Texas was the first foreign mission field of The Episcopal Church, which sent two missionary priests to the fledgling nation of Texas in 1838 to gather people and plant churches in that rough and sparsely populated land. Our own history begins in 1874, as the Missionary District of Western Texas when the House of Bishops called and sent Robert Woodward Barnwell Elliott as missionary bishop over 110,000 square miles, extending from Brownsville to El Paso and northwest past San Angelo. Long ago, far West Texas became part of the Diocese of the Rio Grande, simplifying my life a bit.

Next year, we will celebrate the 150th Anniversary of our Church in this part of God’s world, and so, this Year of World Mission offers a good segue for reclaiming our missionary heritage and focus. I’ve asked our hard-working Historical Commission to begin planning the kind of celebration such a milestone calls for, and we should all begin practicing saying the word “Sesquicentennial.” The Commission will be looking for help from around the Diocese, and you who are local and amateur historians can consider this your invitation to come to our aid.

This is a good occasion to dust off, update, and maybe even learn your church’s history. I encourage you not to limit your stories to the tenures and exploits of clergy or construction projects. Seek out biblical-type accounts: “Here is where we struggled…this was the year we grew in faith and this was the year we held back in fear…this was the season of our wandering, and this was the time the Spirit renewed us, when God showed up unexpectedly.” Those stories are worth remembering and important for us as sources of inspiration and learning as we look for the ways our Lord is now calling us forward in his mission. Recalling these memories, both the good and the not so good, connects us to the past. Like plant roots they are not intended to pull us down, but to nourish us and help us grow up.

An Aside in Recognition of St. Philip's College

I want to note briefly another anniversary happening this year within our Diocese. St. Philip’s College in San Antonio is turning 125. Established in 1898 by our second bishop, James Steptoe Johnston, St. Philip’s was created as a school for the children and grandchildren of former slaves. The school struggled with fewer than 10 students, until the bishop called Miss Artemisia Bowden from North Carolina to take charge in 1902. She labored in that vineyard for 52 years, and when she retired, St. Philip’s had grown into a fully accredited junior college, offering more than 100 degrees and certificate programs. Dr. Bowden is remembered on The Episcopal Church’s calendar of saints on August 18, and St. Philip’s is one of the few colleges in the country granted dual status as an Historically Black College and an Hispanic Serving Institution. It is truly a remarkable place, with an amazing history, and we can be proud that the origin of the college is part of our own history as a Diocese. We are better for it.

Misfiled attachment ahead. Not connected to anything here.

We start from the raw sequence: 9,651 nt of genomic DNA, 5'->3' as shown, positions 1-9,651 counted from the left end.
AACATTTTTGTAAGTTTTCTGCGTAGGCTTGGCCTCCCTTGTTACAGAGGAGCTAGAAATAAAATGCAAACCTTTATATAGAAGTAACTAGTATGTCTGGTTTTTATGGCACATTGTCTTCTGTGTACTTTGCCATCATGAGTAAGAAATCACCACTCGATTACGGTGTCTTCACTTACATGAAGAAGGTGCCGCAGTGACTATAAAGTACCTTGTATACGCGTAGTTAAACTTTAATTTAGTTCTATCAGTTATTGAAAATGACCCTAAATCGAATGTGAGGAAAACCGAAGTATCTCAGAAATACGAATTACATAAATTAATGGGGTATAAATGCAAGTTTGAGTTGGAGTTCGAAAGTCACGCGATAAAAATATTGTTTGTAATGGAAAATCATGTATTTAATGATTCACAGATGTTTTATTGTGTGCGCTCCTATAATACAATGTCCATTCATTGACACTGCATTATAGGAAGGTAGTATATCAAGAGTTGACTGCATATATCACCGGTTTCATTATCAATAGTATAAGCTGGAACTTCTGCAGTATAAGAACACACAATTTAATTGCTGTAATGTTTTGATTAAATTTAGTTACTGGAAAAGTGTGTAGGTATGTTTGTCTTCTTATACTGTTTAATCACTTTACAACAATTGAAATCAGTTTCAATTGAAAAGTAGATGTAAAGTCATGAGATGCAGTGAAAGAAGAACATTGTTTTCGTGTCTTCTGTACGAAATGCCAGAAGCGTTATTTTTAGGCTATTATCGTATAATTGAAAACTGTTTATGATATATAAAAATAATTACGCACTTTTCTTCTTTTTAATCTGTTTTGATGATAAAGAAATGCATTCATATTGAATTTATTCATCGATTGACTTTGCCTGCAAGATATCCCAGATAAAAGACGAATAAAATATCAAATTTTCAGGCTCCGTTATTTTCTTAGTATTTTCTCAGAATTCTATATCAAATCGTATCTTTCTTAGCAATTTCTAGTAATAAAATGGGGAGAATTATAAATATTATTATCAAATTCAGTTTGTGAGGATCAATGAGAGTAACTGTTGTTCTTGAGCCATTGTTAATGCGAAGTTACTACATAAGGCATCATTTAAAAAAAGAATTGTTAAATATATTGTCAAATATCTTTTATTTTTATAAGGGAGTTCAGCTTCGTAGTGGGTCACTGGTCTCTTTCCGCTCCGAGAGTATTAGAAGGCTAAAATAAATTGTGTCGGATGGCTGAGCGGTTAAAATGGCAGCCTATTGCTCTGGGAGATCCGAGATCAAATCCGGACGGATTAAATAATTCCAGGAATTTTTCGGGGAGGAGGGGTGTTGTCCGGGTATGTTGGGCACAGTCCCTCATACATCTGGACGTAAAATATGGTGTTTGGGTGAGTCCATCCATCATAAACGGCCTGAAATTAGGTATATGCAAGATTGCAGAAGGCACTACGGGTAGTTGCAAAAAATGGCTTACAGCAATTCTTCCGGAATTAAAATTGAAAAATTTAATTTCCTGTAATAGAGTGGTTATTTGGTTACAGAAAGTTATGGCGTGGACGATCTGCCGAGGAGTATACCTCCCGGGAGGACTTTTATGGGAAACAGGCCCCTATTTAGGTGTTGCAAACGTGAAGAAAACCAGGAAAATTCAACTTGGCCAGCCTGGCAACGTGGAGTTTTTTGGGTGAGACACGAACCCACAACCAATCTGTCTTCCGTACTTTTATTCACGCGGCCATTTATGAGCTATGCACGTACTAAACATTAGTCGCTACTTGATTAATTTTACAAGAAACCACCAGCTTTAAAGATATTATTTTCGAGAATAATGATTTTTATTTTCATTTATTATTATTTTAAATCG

However, we’ve often been more proud of that historical tie than committed to maintaining and cultivating present-day partnerships with St. Philip’s College. In the renewed racial reckoning following the killing of George Floyd in 2020, I contacted the President of St. Philip’s, Dr. Adena Lawston, and asked, “What can we do together?” She has been a gracious partner in this ongoing conversation.

As a Diocese with 28 schools and a deep commitment to excellence in education, we should be eager for a renewed and growing friendship with St. Philip’s College. The building of relationships is essential for anything that is to endure, and we will be a better church for it. I ask that the Secretary of the Diocese convey our congratulations to St. Philip’s on its 125th Anniversary, expressing our gratitude for our shared history and our desire to grow closer in support of our shared mission.

The Church is God's Mission

We are a missionary people, baptized, called, and sent. Each of our 87 congregations began, in one way or another, as a church plant – a small group of faithful people given a vision, a dream of something bigger than themselves, and charged with translating that dream into reality. None of us would be here, if not for people who claimed their missionary identity enough to share their faith with us.

A few years ago, pre-COVID, we noticed a decline in short-term mission teams going out from the Diocese, and that fewer of those people were joining in missions for the first time. High costs of international travel and increasing danger in some regions were likely significant factors. As part of our response, I asked Dr. Marthe Curry, Director of World Mission, if we could consider a mission partnership with, say, the Episcopal Church in Navajoland. Her answer was a simple question: “Is it in the world?”